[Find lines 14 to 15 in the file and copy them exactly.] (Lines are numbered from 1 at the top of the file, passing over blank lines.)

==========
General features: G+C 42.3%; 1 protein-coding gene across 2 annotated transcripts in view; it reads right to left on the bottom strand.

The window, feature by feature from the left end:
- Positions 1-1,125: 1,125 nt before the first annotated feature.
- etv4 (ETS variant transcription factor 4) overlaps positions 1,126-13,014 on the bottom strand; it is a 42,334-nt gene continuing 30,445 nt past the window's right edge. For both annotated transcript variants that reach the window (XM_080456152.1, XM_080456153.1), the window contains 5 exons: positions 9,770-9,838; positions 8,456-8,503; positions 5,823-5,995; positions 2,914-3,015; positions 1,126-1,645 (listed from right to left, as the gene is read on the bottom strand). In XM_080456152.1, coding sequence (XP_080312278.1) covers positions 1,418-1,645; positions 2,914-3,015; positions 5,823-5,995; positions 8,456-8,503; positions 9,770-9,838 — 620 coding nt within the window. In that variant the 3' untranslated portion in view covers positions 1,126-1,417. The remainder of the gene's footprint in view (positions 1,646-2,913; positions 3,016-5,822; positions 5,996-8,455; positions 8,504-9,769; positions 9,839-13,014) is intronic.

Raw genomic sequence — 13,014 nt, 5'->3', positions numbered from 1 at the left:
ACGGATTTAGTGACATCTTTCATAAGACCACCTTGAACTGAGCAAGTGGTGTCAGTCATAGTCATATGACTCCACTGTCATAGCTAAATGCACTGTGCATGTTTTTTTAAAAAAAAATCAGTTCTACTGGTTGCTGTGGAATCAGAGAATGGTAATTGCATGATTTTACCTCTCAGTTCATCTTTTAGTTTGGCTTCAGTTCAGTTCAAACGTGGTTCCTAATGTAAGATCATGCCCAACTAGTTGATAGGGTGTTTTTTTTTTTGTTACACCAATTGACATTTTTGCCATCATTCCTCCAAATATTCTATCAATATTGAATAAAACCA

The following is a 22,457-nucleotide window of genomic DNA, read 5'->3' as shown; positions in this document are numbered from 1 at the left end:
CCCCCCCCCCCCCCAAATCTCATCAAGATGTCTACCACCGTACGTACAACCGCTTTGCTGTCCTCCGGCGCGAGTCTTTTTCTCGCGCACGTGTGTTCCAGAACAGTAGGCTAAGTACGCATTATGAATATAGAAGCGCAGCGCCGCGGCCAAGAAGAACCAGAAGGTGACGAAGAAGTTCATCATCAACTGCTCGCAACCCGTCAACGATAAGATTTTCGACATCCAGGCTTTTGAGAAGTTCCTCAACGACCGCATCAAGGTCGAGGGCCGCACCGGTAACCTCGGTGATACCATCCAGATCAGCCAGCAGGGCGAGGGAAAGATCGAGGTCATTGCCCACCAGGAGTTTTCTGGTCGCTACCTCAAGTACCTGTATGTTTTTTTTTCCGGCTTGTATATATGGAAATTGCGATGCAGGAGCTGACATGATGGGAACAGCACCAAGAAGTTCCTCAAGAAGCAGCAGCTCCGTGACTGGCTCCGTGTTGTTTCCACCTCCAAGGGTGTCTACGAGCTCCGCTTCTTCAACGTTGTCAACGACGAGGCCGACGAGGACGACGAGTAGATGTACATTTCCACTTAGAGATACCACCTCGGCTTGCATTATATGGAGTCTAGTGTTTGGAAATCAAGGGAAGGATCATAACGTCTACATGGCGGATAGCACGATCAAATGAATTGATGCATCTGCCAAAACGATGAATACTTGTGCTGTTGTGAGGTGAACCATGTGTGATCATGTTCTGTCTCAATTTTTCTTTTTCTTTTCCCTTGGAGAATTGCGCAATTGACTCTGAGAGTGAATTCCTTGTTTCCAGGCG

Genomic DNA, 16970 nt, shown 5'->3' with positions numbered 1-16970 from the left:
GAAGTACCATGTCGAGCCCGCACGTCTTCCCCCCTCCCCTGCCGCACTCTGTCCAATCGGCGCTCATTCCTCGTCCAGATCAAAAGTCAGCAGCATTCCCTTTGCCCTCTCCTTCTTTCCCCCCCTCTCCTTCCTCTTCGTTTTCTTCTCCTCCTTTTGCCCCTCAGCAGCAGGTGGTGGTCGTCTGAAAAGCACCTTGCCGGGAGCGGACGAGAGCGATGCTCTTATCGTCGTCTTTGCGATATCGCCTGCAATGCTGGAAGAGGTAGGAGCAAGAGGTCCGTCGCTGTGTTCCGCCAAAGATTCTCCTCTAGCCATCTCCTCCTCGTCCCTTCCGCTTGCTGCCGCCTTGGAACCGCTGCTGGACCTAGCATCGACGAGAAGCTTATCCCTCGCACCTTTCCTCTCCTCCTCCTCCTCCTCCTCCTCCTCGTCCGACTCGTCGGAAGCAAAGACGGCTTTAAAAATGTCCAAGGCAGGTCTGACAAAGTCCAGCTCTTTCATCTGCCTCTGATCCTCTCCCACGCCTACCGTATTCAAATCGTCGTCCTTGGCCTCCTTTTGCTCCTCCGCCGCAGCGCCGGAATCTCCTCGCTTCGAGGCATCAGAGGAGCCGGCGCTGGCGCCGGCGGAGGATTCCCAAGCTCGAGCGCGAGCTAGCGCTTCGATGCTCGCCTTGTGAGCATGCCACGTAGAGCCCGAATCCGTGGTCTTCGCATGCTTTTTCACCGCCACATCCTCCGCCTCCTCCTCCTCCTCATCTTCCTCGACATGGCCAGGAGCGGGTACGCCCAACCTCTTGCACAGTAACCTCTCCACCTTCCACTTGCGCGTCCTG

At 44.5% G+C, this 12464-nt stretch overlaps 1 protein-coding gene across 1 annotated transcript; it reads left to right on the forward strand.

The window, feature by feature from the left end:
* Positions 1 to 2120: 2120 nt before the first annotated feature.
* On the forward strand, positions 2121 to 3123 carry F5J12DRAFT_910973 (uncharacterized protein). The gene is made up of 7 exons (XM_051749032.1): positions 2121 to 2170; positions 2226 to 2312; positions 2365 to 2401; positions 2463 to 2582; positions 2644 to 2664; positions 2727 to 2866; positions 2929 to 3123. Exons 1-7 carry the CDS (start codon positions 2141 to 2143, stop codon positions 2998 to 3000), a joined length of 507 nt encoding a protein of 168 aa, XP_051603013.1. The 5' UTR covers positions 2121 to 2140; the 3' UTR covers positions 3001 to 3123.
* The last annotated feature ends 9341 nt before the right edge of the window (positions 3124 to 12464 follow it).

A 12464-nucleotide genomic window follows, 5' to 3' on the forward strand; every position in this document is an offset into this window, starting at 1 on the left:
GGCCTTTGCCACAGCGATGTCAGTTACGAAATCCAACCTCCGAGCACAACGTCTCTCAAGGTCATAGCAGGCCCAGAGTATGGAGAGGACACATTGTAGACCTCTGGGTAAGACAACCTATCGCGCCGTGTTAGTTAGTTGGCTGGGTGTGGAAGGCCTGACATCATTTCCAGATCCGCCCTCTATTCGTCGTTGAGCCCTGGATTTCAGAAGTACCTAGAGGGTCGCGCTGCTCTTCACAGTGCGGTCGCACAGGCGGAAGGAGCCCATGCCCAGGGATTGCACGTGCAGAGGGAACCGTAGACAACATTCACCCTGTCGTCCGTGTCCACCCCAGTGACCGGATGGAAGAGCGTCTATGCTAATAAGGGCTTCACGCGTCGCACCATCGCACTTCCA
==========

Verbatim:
* On the forward strand, positions 2121 to 3123 carry F5J12DRAFT_910973 (uncharacterized protein). The gene is made up of 7 exons (XM_051749032.1): positions 2121 to 2170; positions 2226 to 2312; positions 2365 to 2401; positions 2463 to 2582; positions 2644 to 2664; positions 2727 to 2866; positions 2929 to 3123. Exons 1-7 carry the CDS (start codon positions 2141 to 2143, stop codon positions 2998 to 3000), a joined length of 507 nt encoding a protein of 168 aa, XP_051603013.1. The 5' UTR covers positions 2121 to 2140; the 3' UTR covers positions 3001 to 3123.
* The last annotated feature ends 9341 nt before the right edge of the window (positions 3124 to 12464 follow it).